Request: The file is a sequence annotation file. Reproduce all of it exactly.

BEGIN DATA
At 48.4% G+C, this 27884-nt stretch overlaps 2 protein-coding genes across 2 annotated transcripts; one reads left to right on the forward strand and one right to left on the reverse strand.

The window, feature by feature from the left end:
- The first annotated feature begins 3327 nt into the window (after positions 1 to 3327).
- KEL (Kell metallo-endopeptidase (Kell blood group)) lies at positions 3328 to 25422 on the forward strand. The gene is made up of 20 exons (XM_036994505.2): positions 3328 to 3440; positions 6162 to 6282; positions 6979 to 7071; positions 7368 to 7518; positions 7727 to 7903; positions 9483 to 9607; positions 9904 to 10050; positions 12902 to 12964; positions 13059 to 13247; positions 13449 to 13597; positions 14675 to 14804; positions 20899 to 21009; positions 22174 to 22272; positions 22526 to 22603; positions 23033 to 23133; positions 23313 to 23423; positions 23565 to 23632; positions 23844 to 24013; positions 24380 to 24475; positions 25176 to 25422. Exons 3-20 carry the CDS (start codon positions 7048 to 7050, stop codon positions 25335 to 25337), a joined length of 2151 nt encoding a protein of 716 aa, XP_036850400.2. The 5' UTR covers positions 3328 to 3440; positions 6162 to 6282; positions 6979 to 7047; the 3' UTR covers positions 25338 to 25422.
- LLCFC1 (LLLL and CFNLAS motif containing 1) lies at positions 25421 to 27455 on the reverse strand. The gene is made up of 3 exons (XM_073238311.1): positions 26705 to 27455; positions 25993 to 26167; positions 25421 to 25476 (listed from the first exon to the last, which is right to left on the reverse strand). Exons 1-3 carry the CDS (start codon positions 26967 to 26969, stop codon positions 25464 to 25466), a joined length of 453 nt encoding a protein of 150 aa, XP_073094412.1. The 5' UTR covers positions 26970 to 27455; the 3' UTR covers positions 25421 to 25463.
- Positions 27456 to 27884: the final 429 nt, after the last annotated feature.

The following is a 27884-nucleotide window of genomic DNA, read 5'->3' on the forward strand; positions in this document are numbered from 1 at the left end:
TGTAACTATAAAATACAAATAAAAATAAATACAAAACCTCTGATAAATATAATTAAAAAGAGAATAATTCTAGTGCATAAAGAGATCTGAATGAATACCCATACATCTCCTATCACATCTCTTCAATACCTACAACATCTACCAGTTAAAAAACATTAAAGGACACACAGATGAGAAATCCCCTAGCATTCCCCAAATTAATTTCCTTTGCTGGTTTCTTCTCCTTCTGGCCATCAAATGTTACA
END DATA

At 48.4% G+C, this 27884-nt stretch overlaps 2 protein-coding genes across 2 annotated transcripts; one reads left to right on the forward strand and one right to left on the reverse strand.

The window, feature by feature from the left end:
- The first annotated feature begins 3327 nt into the window (after positions 1 to 3327).
- KEL (Kell metallo-endopeptidase (Kell blood group)) lies at positions 3328 to 25422 on the forward strand. The gene is made up of 20 exons (XM_036994505.2): positions 3328 to 3440; positions 6162 to 6282; positions 6979 to 7071; positions 7368 to 7518; positions 7727 to 7903; positions 9483 to 9607; positions 9904 to 10050; positions 12902 to 12964; positions 13059 to 13247; positions 13449 to 13597; positions 14675 to 14804; positions 20899 to 21009; positions 22174 to 22272; positions 22526 to 22603; positions 23033 to 23133; positions 23313 to 23423; positions 23565 to 23632; positions 23844 to 24013; positions 24380 to 24475; positions 25176 to 25422. Exons 3-20 carry the CDS (start codon positions 7048 to 7050, stop codon positions 25335 to 25337), a joined length of 2151 nt encoding a protein of 716 aa, XP_036850400.2. The 5' UTR covers positions 3328 to 3440; positions 6162 to 6282; positions 6979 to 7047; the 3' UTR covers positions 25338 to 25422.
- LLCFC1 (LLLL and CFNLAS motif containing 1) lies at positions 25421 to 27455 on the reverse strand. The gene is made up of 3 exons (XM_073238311.1): positions 26705 to 27455; positions 25993 to 26167; positions 25421 to 25476 (listed from the first exon to the last, which is right to left on the reverse strand). Exons 1-3 carry the CDS (start codon positions 26967 to 26969, stop codon positions 25464 to 25466), a joined length of 453 nt encoding a protein of 150 aa, XP_073094412.1. The 5' UTR covers positions 26970 to 27455; the 3' UTR covers positions 25421 to 25463.
- Positions 27456 to 27884: the final 429 nt, after the last annotated feature.

The following is a 27884-nucleotide window of genomic DNA, read 5'->3' on the forward strand; positions in this document are numbered from 1 at the left end:
TGTAACTATAAAATACAAATAAAAATAAATACAAAACCTCTGATAAATATAATTAAAAAGAGAATAATTCTAGTGCATAAAGAGATCTGAATGAATACCCATACATCTCCTATCACATCTCTTCAATACCTACAACATCTACCAGTTAAAAAACATTAAAGGACACACAGATGAGAAATCCCCTAGCATTCCCCAAATTAATTTCCTTTGCTGGTTTCTTCTCCTTCTGGCCATCAAATGTTACA